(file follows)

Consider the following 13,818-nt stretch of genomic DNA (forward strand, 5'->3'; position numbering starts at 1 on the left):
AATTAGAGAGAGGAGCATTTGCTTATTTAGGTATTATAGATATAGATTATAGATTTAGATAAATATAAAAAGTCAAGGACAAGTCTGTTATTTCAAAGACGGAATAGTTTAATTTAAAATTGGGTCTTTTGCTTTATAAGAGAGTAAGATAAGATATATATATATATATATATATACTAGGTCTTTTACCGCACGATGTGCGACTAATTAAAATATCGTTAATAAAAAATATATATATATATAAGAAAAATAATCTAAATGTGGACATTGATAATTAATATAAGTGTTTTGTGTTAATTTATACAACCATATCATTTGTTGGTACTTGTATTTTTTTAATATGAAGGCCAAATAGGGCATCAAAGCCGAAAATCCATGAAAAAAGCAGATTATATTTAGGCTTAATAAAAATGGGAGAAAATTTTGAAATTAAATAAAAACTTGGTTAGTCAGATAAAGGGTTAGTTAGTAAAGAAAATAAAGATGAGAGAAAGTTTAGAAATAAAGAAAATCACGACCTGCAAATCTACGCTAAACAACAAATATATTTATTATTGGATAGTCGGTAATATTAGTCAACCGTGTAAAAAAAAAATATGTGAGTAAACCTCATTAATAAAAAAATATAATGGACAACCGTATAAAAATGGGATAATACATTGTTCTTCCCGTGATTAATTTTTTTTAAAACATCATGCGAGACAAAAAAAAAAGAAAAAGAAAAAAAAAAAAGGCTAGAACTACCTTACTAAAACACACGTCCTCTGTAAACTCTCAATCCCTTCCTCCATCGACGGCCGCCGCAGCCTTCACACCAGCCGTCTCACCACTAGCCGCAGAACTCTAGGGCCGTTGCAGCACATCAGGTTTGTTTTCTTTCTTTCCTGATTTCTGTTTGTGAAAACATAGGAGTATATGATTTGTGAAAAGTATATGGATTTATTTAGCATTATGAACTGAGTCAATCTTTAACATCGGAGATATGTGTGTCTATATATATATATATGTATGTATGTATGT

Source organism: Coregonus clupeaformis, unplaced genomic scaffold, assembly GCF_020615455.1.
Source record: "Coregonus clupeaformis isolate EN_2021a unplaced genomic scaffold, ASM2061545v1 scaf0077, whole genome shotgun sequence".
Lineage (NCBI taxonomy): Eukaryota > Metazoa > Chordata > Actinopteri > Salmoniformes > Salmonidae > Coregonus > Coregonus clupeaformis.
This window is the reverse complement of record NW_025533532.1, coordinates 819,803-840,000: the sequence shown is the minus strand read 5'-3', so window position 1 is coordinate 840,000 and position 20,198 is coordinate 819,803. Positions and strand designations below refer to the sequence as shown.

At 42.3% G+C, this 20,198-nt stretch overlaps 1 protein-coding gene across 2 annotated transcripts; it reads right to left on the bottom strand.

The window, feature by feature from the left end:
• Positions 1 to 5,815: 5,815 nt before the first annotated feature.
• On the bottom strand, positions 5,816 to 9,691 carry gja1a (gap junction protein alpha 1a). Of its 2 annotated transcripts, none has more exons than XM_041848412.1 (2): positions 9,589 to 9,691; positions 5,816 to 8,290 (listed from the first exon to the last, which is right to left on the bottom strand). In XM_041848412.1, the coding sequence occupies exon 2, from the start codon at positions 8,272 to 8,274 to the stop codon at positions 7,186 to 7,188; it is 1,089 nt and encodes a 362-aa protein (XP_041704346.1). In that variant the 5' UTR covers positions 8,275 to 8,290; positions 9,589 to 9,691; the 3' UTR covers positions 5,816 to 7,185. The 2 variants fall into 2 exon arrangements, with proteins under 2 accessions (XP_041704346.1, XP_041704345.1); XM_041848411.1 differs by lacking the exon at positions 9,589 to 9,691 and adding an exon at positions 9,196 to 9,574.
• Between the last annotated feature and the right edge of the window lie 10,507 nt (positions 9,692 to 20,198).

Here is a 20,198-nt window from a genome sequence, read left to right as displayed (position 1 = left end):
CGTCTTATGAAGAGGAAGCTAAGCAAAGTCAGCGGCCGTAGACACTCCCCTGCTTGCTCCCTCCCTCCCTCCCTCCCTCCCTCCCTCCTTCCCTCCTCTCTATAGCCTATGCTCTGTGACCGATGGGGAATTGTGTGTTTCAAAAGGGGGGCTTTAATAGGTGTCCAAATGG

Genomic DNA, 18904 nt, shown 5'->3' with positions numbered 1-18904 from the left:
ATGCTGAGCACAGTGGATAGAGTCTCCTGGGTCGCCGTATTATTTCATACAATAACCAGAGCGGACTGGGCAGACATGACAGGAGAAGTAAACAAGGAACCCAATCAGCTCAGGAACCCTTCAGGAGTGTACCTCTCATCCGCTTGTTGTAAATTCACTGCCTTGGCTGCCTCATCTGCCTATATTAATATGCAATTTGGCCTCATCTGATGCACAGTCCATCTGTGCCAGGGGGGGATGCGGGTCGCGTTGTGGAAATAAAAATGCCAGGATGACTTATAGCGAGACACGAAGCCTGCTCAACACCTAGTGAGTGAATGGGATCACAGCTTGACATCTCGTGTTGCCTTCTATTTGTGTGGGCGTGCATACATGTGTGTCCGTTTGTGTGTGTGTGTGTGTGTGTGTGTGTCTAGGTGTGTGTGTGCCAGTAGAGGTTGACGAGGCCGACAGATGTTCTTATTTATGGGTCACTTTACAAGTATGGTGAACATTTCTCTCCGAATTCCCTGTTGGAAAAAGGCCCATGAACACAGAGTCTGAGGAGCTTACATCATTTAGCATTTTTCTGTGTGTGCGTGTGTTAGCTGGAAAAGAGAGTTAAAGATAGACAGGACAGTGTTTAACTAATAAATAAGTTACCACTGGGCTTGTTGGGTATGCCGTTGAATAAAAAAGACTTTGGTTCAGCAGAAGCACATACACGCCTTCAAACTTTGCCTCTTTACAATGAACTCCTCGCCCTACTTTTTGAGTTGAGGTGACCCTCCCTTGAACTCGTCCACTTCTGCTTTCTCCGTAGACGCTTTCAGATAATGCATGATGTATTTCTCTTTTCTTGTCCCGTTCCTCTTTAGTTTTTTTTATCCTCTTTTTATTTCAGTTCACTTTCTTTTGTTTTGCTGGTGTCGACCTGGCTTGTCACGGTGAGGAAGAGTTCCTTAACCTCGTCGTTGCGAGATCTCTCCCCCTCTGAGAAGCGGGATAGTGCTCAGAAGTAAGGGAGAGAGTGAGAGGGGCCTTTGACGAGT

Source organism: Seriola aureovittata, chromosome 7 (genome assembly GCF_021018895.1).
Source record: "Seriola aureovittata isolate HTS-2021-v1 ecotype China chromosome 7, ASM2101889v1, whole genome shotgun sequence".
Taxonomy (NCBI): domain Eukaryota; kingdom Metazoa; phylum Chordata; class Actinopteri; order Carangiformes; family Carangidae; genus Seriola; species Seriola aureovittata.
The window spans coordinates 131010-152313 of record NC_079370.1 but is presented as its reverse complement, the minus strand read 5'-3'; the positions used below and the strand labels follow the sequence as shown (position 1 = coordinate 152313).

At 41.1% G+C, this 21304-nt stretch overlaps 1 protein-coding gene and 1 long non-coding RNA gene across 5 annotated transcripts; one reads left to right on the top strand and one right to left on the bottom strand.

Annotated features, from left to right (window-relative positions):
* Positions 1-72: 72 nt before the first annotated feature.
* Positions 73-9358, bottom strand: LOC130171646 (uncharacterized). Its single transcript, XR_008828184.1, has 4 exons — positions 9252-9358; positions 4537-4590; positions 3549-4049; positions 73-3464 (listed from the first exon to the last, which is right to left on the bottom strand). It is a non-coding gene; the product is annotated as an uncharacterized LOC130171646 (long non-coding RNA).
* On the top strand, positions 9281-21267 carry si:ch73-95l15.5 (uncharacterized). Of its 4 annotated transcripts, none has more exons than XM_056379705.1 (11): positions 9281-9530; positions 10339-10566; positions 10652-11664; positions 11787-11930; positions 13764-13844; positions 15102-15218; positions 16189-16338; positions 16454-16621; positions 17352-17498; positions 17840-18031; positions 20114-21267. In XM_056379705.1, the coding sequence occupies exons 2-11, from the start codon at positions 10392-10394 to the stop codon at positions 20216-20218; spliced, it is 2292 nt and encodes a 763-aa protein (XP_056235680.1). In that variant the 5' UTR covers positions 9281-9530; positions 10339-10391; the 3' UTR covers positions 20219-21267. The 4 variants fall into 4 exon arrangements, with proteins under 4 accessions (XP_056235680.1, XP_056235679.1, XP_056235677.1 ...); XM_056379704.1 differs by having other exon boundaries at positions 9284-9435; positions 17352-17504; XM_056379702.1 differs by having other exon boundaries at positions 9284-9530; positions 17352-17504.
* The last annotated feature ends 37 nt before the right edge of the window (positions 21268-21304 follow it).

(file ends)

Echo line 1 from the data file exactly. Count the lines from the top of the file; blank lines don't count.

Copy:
Consider the following 13,818-nt stretch of genomic DNA (forward strand, 5'->3'; position numbering starts at 1 on the left):